dimanche 30 octobre 2022
vendredi 28 octobre 2022
After ten years of GDP growth, China e-Commerce economy has never experienced such a decline in economic performance as in 2022. The consequences of COVID are more serious than during previous crises such as SARS in 2003 or the global financial crisis of 2009.
All sectors are affected: manufacture products, cosmetics, fashion, retail sales and exports.
In 2022, the whole world recorded a drop in retail sales, due to the health crisis and successive confinements, between 10% for Asia and the United States and 13% for Europe.
But China, the first affected, has all the assets to get back on its feet quickly. Already, its annual growth stands at 8.1% in 2021, the strongest recorded since 2012, and better than forecast at 6%.
Companies will take less than a year to recover from the health crisis in the Chinese market.
- What are China's strengths?
- Why is multi-channel communication a plus?
- How does it materialize?
- What are the technological and regulatory challenges to be met?
Not all sectors have been affected in the same way. The retail sector lost $200 billion in China in 2020.
The advantage of e-commerce in Cina
E-commerce in China represents 700 billion euros in 2020, 500 million buyers. Half of the Chinese population uses e-commerce as a mode of consumption and, during the crisis, e-commerce platforms have grown by 82%.
In China, 650 million parcels are delivered every day via Alibaba compared to 6 million in the United States via Amazon.
In addition, payment by smartphone has become a habit for Chinese consumers who make more than 60% of online payments through this channel, i.e. 10 times more than in the United States according to 2016 figures from McKinsey & Company.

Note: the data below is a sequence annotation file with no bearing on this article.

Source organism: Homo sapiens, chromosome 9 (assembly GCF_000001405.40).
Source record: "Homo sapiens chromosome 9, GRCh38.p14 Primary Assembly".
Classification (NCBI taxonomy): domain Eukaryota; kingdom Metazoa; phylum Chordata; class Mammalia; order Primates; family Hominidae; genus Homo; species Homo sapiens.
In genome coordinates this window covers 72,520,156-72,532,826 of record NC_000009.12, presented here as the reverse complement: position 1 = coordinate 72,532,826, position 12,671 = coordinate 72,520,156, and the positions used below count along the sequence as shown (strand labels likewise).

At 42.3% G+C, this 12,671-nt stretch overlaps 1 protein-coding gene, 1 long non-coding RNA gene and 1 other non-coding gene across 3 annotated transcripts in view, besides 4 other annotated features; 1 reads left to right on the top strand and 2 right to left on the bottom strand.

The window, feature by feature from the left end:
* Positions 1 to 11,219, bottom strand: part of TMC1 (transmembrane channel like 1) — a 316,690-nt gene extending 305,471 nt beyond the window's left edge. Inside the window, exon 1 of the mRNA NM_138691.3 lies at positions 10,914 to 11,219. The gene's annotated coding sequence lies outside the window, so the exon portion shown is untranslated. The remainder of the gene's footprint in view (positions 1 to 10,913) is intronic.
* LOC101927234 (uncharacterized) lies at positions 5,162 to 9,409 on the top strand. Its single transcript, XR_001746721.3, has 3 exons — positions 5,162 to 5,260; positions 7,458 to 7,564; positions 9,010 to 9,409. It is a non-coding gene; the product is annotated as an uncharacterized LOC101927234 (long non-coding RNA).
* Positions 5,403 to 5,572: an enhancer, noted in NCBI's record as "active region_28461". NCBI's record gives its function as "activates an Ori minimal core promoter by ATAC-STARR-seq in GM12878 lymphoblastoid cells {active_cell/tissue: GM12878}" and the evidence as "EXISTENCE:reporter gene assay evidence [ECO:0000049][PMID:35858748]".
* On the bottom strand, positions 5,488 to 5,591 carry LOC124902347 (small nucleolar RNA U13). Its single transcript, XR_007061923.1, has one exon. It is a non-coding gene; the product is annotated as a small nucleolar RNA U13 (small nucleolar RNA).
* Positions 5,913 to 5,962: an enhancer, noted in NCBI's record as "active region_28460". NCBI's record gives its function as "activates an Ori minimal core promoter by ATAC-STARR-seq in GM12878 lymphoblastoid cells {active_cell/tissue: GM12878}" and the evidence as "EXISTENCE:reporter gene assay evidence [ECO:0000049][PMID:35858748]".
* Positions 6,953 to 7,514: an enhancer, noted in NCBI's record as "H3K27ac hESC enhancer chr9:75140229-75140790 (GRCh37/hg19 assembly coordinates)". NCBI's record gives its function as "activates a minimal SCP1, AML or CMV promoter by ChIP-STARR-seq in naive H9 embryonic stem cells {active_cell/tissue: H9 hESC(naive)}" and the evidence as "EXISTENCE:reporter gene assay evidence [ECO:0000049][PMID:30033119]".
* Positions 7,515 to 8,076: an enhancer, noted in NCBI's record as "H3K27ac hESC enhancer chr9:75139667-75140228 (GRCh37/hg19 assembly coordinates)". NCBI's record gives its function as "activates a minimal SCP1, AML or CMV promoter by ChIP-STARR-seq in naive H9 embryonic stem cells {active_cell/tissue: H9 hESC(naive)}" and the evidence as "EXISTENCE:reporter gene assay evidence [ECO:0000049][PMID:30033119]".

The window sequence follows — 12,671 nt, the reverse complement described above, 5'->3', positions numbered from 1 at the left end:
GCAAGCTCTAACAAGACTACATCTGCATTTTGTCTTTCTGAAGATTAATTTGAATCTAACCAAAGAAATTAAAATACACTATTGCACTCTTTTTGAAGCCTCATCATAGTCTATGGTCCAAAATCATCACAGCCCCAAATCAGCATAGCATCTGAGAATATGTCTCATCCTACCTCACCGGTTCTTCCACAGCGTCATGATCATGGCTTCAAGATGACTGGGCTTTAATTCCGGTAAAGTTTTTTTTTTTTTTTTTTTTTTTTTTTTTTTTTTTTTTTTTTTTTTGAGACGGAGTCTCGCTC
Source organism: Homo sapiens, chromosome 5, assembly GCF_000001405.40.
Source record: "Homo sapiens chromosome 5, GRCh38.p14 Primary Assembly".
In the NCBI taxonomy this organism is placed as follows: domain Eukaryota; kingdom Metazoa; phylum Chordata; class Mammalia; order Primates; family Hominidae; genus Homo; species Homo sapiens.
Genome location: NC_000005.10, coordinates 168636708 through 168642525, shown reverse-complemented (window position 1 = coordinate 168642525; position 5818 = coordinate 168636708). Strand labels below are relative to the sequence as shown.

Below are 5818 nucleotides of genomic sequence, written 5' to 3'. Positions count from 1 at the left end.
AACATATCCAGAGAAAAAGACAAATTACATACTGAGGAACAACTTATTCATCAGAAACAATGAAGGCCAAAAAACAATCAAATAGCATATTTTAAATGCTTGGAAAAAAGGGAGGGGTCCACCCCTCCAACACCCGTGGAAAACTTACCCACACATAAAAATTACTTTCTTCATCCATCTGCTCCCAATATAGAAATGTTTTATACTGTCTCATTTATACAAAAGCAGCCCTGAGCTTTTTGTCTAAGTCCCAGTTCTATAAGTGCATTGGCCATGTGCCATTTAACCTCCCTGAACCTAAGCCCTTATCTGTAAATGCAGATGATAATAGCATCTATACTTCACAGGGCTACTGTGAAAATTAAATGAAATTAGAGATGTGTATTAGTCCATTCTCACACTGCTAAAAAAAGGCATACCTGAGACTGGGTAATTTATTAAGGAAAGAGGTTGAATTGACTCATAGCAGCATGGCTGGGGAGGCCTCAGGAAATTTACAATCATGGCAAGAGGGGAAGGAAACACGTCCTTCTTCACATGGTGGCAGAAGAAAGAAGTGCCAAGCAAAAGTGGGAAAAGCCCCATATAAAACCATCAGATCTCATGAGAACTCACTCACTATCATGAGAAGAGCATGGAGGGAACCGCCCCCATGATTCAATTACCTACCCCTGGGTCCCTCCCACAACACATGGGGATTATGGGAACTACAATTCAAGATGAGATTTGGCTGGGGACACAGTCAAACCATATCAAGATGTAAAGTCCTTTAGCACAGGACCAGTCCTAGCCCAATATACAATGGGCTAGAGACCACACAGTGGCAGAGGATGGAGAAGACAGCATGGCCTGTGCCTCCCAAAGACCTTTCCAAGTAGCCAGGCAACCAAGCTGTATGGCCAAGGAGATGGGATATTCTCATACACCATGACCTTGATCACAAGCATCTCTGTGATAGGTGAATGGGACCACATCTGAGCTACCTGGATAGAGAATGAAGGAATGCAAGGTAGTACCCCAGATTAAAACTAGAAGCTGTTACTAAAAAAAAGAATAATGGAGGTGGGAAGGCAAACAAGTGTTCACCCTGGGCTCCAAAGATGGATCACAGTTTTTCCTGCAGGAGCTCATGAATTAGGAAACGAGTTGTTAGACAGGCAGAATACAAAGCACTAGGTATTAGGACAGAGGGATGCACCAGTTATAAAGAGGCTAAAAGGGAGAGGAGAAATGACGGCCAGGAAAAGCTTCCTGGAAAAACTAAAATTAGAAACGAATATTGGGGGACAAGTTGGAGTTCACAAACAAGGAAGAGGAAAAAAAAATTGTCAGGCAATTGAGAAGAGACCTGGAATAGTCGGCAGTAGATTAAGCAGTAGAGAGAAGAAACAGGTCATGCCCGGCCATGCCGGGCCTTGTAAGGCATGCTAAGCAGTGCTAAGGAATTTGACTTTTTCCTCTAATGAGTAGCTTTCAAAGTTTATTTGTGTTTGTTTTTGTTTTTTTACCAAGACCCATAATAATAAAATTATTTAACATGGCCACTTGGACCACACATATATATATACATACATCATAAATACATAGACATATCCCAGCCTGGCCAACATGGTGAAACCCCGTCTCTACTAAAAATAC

Wechat lists 1 billion active users for payment solutions, the first in the world. The main technologies are the QRcode, the NFC (Near-Field Communication = contactless) and the credit card emulator with the mobile.
The Chinese population is ultra-connected with the highest rate of household Internet and mobile services in the world.
Faced with this technophile public, brands are constantly innovating. Piaget, L'Oréal, Galeries Lafayette, LVMH or Givenchy are planning to invest in the development of e-commerce platforms, interactive 3D holographic windows, live streaming, mini-programs in the WeChat application or even virtual reality.
Indeed, brands adopt what is called a phygital strategy consisting in finding the right balance between physical signs and online presence. Stores have a new role as showrooms and are no longer the only place of purchase, now supplemented by e-commerce platforms, social networks and instant messaging.